Jackson County Schools still recovering from Michael

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Marianna, FL (WTVY) Marianna High School Principal Carlan Martin knows too well how hurricanes impact school systems and he also knows recovery doesn't come quickly.

“I was in Hurricane Opal when I was in Crestview (Florida), so I had a little bit of an idea of how things were going to work, and I knew it would be a year, sometimes a year plus, time frame for things to get done,” says Martin.

In Marianna, every school sustained damage and some were nearly destroyed.

Damage to fences, athletic fields, walkways, and roofs are some of the problems school officials faced after the storm brought 100 mile per hour winds to the Jackson County city.

“When we returned back to school from the storm all of our walkways were gone. Our health clinic was blown away, two of our buildings had trees on top of them, several of our classrooms had a lot of water damage,” Marianna Middle School principal Eddie Ellis told WTVY.

A few miles east is the small town of Grand Ridge where that city's school received major damage.

One year and $12 million later, issues caused by the hurricane continue to present challenges to Jackson County.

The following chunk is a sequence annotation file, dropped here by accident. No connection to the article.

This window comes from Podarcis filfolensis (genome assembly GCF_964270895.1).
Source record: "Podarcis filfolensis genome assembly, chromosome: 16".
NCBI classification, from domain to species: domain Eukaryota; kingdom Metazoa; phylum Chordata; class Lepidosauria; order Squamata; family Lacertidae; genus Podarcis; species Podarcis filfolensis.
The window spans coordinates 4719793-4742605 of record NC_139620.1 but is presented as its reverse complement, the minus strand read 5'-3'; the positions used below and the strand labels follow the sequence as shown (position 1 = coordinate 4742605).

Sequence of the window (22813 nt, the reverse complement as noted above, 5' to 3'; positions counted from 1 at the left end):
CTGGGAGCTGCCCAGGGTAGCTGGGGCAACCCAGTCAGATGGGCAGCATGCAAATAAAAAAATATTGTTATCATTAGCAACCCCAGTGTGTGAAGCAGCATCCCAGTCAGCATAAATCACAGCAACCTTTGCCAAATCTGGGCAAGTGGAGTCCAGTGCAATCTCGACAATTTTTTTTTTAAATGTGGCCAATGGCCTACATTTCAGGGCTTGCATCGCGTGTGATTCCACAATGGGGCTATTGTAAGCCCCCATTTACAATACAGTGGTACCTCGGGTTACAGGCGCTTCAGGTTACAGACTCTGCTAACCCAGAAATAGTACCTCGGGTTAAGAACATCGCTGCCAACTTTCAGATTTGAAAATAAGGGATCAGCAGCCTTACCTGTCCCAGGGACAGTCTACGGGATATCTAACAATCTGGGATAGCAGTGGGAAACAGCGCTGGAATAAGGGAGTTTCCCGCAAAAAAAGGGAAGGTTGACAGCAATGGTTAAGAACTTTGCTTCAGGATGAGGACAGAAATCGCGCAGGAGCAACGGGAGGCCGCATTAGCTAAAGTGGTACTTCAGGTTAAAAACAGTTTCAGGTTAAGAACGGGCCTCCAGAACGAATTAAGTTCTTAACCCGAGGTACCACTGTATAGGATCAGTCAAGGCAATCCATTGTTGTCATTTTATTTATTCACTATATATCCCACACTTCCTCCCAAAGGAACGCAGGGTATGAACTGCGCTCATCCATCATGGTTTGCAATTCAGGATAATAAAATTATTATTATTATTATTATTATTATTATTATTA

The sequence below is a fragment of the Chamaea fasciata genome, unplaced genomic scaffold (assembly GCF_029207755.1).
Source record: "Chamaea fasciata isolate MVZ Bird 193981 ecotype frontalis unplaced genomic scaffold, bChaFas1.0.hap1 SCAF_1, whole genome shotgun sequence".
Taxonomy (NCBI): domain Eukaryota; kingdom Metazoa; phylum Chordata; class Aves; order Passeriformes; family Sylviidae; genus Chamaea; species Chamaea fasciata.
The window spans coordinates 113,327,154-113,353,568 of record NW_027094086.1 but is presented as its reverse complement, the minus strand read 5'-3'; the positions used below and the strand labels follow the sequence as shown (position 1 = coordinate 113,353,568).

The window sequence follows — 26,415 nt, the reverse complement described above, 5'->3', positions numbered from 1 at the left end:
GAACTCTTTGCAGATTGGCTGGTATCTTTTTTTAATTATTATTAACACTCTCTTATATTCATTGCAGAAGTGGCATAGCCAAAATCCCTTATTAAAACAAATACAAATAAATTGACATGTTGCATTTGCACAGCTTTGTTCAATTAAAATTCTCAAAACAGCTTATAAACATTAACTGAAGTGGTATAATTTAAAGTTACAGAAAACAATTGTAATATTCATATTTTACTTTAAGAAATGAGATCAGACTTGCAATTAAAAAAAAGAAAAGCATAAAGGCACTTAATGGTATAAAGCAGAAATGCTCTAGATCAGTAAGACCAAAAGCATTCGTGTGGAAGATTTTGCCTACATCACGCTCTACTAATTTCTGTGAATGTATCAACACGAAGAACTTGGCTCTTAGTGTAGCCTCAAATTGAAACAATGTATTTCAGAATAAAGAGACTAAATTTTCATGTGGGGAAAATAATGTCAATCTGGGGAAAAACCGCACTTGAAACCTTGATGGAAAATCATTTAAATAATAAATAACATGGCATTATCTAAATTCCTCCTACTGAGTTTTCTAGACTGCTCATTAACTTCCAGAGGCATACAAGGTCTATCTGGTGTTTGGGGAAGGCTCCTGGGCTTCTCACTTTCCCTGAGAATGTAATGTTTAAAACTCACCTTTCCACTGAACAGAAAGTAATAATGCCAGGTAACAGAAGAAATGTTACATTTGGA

“We just recently found out that Graceville High School’s roof was damaged by Hurricane Michael,” said Superintendent Larry Moore.
He predicts that will increase repair costs by another $4 million.

The good news is that money isn't coming from tax dollars but, instead, from insurance. Because of that, more resources can be used for students. .

“The Florida Department of Education has allocated additional funding for mental health counselors. That is really helping to deal with something for those immediate issues as far as mental health concerns,” Moore s aid.

Many students, many displaced, struggled to go to school after the powerful storm roared across the Florida panhandle. Often, they couldn't get there on time.

Because some couldn't make it to campus on time--or make it at all--Marianna High School's state rating dropped from an A to a C.

With resilience from students and teachers the system, as a whole, was able to maintain its “B” average.



 
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